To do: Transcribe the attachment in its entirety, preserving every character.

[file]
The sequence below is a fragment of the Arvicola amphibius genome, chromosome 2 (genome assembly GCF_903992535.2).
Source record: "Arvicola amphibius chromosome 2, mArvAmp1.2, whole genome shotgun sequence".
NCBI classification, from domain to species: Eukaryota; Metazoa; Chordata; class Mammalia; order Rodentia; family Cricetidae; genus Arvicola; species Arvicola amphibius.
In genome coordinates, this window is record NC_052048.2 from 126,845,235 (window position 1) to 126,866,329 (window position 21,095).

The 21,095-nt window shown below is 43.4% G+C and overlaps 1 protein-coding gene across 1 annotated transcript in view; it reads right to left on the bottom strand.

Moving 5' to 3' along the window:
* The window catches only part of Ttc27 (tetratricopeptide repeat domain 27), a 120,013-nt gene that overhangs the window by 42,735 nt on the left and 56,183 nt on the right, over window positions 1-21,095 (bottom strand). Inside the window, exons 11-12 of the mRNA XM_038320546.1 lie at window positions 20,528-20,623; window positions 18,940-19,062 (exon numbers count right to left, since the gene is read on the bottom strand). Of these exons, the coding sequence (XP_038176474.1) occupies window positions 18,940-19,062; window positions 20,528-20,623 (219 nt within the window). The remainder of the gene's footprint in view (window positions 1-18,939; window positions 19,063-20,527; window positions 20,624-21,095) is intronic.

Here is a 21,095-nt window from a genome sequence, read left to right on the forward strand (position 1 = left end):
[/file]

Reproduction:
The sequence below is a fragment of the Arvicola amphibius genome, chromosome 2 (genome assembly GCF_903992535.2).
Source record: "Arvicola amphibius chromosome 2, mArvAmp1.2, whole genome shotgun sequence".
NCBI classification, from domain to species: Eukaryota; Metazoa; Chordata; class Mammalia; order Rodentia; family Cricetidae; genus Arvicola; species Arvicola amphibius.
In genome coordinates, this window is record NC_052048.2 from 126,845,235 (window position 1) to 126,866,329 (window position 21,095).

The 21,095-nt window shown below is 43.4% G+C and overlaps 1 protein-coding gene across 1 annotated transcript in view; it reads right to left on the bottom strand.

Moving 5' to 3' along the window:
* The window catches only part of Ttc27 (tetratricopeptide repeat domain 27), a 120,013-nt gene that overhangs the window by 42,735 nt on the left and 56,183 nt on the right, over window positions 1-21,095 (bottom strand). Inside the window, exons 11-12 of the mRNA XM_038320546.1 lie at window positions 20,528-20,623; window positions 18,940-19,062 (exon numbers count right to left, since the gene is read on the bottom strand). Of these exons, the coding sequence (XP_038176474.1) occupies window positions 18,940-19,062; window positions 20,528-20,623 (219 nt within the window). The remainder of the gene's footprint in view (window positions 1-18,939; window positions 19,063-20,527; window positions 20,624-21,095) is intronic.

Here is a 21,095-nt window from a genome sequence, read left to right on the forward strand (position 1 = left end):